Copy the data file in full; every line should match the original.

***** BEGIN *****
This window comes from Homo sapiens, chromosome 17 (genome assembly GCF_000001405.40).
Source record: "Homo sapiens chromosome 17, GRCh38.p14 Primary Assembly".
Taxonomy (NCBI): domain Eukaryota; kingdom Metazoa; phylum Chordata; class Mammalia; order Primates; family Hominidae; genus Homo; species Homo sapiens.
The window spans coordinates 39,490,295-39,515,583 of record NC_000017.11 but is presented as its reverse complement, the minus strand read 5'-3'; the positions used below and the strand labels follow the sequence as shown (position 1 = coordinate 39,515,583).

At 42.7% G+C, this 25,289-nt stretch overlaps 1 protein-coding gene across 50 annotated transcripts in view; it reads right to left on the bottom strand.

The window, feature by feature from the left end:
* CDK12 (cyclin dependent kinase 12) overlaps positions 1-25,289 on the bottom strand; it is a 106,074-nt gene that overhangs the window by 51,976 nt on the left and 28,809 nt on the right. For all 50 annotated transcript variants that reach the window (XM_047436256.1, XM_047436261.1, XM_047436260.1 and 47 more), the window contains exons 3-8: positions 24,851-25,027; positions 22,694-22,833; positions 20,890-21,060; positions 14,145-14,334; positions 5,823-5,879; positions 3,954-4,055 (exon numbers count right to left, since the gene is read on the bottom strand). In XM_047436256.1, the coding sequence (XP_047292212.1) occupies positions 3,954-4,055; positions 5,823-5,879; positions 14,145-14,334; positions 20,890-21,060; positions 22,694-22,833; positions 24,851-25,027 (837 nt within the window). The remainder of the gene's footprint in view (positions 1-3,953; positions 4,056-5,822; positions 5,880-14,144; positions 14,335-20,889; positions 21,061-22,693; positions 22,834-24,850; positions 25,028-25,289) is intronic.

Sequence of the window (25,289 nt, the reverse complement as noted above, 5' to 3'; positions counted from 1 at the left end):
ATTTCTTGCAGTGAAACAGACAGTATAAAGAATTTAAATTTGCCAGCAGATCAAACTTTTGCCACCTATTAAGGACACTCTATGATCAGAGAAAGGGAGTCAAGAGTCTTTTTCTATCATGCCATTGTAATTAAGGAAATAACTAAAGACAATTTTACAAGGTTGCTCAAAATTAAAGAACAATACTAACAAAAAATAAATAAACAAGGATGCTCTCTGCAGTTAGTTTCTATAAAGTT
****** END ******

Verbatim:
This window comes from Homo sapiens, chromosome 17 (genome assembly GCF_000001405.40).
Source record: "Homo sapiens chromosome 17, GRCh38.p14 Primary Assembly".
Taxonomy (NCBI): domain Eukaryota; kingdom Metazoa; phylum Chordata; class Mammalia; order Primates; family Hominidae; genus Homo; species Homo sapiens.
The window spans coordinates 39,490,295-39,515,583 of record NC_000017.11 but is presented as its reverse complement, the minus strand read 5'-3'; the positions used below and the strand labels follow the sequence as shown (position 1 = coordinate 39,515,583).

At 42.7% G+C, this 25,289-nt stretch overlaps 1 protein-coding gene across 50 annotated transcripts in view; it reads right to left on the bottom strand.

The window, feature by feature from the left end:
* CDK12 (cyclin dependent kinase 12) overlaps positions 1-25,289 on the bottom strand; it is a 106,074-nt gene that overhangs the window by 51,976 nt on the left and 28,809 nt on the right. For all 50 annotated transcript variants that reach the window (XM_047436256.1, XM_047436261.1, XM_047436260.1 and 47 more), the window contains exons 3-8: positions 24,851-25,027; positions 22,694-22,833; positions 20,890-21,060; positions 14,145-14,334; positions 5,823-5,879; positions 3,954-4,055 (exon numbers count right to left, since the gene is read on the bottom strand). In XM_047436256.1, the coding sequence (XP_047292212.1) occupies positions 3,954-4,055; positions 5,823-5,879; positions 14,145-14,334; positions 20,890-21,060; positions 22,694-22,833; positions 24,851-25,027 (837 nt within the window). The remainder of the gene's footprint in view (positions 1-3,953; positions 4,056-5,822; positions 5,880-14,144; positions 14,335-20,889; positions 21,061-22,693; positions 22,834-24,850; positions 25,028-25,289) is intronic.

Sequence of the window (25,289 nt, the reverse complement as noted above, 5' to 3'; positions counted from 1 at the left end):
ATTTCTTGCAGTGAAACAGACAGTATAAAGAATTTAAATTTGCCAGCAGATCAAACTTTTGCCACCTATTAAGGACACTCTATGATCAGAGAAAGGGAGTCAAGAGTCTTTTTCTATCATGCCATTGTAATTAAGGAAATAACTAAAGACAATTTTACAAGGTTGCTCAAAATTAAAGAACAATACTAACAAAAAATAAATAAACAAGGATGCTCTCTGCAGTTAGTTTCTATAAAGTT